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anonymous

  • 5 years ago

find the general solution of the following differential equation: dy/dx + y/x = y^3

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  1. anonymous
    • 5 years ago
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    find your \[\mu\]

  2. anonymous
    • 5 years ago
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    integrate 1/x

  3. anonymous
    • 5 years ago
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    e is going to be raised by this

  4. anonymous
    • 5 years ago
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    can you please solve it step by step because im really bad at math

  5. anonymous
    • 5 years ago
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    in the end you are just going to end up with x, so multiply both sides of the equation by this

  6. anonymous
    • 5 years ago
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    e^\[\int\limits_{}\] 1/x

  7. anonymous
    • 5 years ago
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    e^lnx= just x

  8. anonymous
    • 5 years ago
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    x(dy/dx)+y=y^3x

  9. anonymous
    • 5 years ago
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    x(dy/dx)+y is just (xy)(dy/dx)

  10. anonymous
    • 5 years ago
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    from here you can separate and put your y's with dy and x's with dx

  11. anonymous
    • 5 years ago
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    this will give you (dy/y^2)=dx, just integrate now

  12. anonymous
    • 5 years ago
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    god bless you.. but i really suck at math and i have two exams tomorrow so i cant study for them both

  13. anonymous
    • 5 years ago
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    i truly appreciate your help, but if any one of you guys could do the whole thing, you would save my life

  14. anonymous
    • 5 years ago
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    This is a bernoulli's equation. You have to make the substitution v=y^(-2). v' will then equal=-2y^(-3)dy/dx. Sub in dy/dx from the original equation. Things will cancel only leaving you with v and x. Solve this new equation as a linear 1st order and then sub back in your v's with y's.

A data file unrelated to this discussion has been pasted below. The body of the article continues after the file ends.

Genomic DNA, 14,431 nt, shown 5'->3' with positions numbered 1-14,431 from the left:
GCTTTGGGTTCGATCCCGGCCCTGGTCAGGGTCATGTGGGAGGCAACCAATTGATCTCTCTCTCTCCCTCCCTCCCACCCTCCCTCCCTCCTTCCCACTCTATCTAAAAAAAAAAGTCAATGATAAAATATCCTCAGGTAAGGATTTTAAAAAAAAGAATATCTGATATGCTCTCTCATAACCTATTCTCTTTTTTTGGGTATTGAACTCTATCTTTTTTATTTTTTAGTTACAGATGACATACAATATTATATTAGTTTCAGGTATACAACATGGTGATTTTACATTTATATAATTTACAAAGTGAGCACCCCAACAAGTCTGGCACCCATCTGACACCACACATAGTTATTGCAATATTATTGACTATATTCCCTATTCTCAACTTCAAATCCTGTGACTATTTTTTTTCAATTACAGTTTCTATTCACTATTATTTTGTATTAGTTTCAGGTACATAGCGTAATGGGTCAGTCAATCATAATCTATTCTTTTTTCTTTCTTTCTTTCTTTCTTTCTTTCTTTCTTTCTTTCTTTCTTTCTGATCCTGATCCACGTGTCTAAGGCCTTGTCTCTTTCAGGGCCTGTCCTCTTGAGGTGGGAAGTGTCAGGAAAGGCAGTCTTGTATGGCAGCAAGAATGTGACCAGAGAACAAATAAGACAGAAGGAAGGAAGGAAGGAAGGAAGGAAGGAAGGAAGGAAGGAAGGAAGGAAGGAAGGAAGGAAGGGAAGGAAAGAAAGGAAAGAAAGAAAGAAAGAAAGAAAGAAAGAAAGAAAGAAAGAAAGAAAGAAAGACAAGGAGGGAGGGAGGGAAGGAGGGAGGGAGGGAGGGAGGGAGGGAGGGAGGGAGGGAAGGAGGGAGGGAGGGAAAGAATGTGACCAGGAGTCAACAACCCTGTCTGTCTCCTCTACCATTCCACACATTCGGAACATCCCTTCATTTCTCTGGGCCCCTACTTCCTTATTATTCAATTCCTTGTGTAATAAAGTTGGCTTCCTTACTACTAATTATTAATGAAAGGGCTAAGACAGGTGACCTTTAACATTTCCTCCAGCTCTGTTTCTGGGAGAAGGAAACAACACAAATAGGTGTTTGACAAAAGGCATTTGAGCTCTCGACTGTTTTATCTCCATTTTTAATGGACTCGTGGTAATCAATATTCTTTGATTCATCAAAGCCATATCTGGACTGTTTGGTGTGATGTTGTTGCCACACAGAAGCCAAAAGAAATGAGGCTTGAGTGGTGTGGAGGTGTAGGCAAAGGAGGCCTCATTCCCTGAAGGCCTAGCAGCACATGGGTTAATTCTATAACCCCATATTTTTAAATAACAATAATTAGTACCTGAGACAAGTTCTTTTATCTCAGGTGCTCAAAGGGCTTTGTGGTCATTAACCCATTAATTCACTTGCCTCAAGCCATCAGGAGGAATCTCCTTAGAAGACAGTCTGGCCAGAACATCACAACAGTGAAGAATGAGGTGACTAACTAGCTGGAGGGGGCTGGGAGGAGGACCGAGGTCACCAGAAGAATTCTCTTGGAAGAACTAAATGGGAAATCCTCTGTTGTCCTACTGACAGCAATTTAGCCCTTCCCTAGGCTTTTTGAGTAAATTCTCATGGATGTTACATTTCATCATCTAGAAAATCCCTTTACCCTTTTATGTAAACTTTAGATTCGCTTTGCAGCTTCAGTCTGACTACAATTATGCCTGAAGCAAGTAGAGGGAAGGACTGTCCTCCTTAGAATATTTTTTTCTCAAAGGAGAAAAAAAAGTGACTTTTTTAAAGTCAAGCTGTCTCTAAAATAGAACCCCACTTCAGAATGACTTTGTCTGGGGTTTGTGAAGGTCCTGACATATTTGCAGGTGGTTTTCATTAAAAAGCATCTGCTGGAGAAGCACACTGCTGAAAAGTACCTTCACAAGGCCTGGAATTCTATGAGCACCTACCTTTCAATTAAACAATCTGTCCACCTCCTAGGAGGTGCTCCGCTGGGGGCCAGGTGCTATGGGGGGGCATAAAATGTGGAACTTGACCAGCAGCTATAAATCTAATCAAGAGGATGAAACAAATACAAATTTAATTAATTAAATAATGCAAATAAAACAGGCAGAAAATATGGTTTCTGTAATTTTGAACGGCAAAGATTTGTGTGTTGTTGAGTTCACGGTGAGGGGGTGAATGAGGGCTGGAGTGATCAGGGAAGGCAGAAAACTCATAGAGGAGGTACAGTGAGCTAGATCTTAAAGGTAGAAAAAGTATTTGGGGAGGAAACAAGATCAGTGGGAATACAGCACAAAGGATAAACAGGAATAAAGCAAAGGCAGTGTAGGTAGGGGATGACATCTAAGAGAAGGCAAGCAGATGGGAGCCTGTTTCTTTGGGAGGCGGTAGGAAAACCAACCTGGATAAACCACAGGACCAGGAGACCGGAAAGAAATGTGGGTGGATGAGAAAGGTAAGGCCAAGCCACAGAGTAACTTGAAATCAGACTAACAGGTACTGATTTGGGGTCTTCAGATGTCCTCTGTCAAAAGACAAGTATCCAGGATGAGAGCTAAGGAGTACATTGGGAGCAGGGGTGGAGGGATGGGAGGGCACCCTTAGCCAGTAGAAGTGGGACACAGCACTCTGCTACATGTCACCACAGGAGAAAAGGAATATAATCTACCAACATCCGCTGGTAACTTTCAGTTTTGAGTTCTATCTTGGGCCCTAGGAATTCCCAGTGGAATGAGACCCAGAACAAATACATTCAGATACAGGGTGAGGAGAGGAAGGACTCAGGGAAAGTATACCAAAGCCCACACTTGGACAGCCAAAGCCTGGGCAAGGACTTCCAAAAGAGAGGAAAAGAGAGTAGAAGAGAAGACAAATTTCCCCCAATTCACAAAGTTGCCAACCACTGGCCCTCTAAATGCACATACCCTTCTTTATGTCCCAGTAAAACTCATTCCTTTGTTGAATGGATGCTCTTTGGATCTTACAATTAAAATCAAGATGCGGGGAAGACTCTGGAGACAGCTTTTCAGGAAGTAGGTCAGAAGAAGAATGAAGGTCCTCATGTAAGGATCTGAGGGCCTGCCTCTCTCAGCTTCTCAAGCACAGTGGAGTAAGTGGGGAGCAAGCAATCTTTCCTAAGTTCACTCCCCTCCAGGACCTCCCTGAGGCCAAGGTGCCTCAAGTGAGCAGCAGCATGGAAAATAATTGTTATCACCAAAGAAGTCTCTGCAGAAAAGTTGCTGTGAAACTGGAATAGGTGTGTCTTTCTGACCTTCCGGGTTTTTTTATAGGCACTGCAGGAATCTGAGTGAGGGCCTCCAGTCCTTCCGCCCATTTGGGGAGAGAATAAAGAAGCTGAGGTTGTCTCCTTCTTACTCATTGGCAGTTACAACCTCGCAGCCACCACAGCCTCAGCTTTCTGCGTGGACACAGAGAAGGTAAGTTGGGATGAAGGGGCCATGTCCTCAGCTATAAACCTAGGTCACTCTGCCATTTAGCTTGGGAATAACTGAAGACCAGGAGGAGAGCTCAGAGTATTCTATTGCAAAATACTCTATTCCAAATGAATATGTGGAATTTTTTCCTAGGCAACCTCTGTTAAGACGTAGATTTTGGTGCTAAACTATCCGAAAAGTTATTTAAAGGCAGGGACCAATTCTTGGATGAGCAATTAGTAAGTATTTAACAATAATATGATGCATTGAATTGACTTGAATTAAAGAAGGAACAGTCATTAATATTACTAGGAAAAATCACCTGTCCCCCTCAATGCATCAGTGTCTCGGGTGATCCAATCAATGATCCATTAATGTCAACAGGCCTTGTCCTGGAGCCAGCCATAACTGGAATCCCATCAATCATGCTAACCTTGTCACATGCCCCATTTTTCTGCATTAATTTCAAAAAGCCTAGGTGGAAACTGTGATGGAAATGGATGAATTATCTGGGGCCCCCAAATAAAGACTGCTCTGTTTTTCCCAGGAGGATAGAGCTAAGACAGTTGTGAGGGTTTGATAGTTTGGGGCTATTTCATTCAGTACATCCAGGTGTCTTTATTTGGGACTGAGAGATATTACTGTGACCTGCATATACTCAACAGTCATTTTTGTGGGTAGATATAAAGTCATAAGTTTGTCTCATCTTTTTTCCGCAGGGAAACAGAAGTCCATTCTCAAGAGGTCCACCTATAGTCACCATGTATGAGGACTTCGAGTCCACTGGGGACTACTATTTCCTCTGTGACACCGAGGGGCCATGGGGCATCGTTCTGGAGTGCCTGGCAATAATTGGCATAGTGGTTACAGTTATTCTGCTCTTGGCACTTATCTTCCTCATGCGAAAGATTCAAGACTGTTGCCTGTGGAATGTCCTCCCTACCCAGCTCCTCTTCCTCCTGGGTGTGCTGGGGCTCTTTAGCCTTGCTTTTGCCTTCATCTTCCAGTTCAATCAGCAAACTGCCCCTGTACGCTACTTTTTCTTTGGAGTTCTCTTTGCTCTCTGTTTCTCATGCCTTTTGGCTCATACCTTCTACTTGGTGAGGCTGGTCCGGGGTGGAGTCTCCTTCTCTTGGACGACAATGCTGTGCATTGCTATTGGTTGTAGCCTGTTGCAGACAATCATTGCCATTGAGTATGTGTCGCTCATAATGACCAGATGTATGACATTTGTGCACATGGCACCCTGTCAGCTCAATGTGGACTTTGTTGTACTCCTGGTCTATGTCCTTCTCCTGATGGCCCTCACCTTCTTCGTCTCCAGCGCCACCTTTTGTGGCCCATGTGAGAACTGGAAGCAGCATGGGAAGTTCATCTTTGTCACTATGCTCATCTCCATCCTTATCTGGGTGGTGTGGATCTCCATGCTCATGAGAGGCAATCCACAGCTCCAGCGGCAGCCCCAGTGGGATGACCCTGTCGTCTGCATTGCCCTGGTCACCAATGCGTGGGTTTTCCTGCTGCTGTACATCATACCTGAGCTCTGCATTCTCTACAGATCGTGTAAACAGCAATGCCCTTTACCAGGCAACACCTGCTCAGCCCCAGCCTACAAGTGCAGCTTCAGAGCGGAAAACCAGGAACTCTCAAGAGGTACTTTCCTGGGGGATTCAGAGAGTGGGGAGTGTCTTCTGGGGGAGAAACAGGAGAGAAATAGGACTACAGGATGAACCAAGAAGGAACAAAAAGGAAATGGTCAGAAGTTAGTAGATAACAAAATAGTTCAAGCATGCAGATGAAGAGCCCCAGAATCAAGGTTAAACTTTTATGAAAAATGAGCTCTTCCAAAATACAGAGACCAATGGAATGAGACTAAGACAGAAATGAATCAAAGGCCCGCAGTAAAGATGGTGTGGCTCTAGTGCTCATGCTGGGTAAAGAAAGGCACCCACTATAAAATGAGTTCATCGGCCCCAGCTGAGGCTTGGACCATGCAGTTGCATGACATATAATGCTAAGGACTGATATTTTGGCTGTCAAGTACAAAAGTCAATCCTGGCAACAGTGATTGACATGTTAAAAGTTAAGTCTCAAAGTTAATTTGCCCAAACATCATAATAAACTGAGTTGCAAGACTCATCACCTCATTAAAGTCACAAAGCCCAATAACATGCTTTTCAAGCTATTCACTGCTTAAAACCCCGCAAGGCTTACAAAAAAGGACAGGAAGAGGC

15. anonymous
    • 5 years ago
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    the final answer should be y=1/-(x+c)

  16. anonymous
    • 5 years ago
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    or play with the constants and you should get y=1/(x+c)

  17. anonymous
    • 5 years ago
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    I don't think that's the solution mathtio, I'm not quite sure what you're doing

  18. anonymous
    • 5 years ago
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    can you please solve the problem step by step because im so tired and i still have so much to study I HONESTLY APPRECIATE YOUR HELP SO MUCH GUYS :) thank you

  19. anonymous
    • 5 years ago
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    mathtio is tryign to solve this as a linear first order, but you can't because the right side is in terms of y and not x

  20. anonymous
    • 5 years ago
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    you are right. I forgot about the exponent in the y.

  21. anonymous
    • 5 years ago
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    attention to detail.....spaceknight should be able to help you better than i can.

  22. anonymous
    • 5 years ago
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    sorry for the confusion.

  23. anonymous
    • 5 years ago
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    its ok thank you for trying.. its much appreciated

  24. anonymous
    • 5 years ago
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    this thing is not linear

  25. anonymous
    • 5 years ago
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    can you help me?

  26. anonymous
    • 5 years ago
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    instead of waiting for every step you can at least try doing it, the problem is pretty straight forward once you get started on it

  27. anonymous
    • 5 years ago
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    yes but my problem is that i dont get it at all.. I have always had problem with math.. i wish i could understand math half as well as you can.. if i knew how to solve it i wouldnt be asking for help :S

  28. anonymous
    • 5 years ago
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    @spaceknight, am afraid you cannot get rid of y even if you sub with v.

  29. anonymous
    • 5 years ago
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    Yes you can. The y's can all be substituted nicely with v's. And, what part of my solution don't you understand? You can't just look at a problem and say you don't get it. If you don't even understand the very basics on how to start, even if I posted step by step solutions you wouldn't get it

  30. anonymous
    • 5 years ago
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    i just need a solution, thats all.

  31. anonymous
    • 5 years ago
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    If you want the solution, you can use wolframalpha y^2=-1/(-Cx^2-2x)

  32. anonymous
    • 5 years ago
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    thanks i guess

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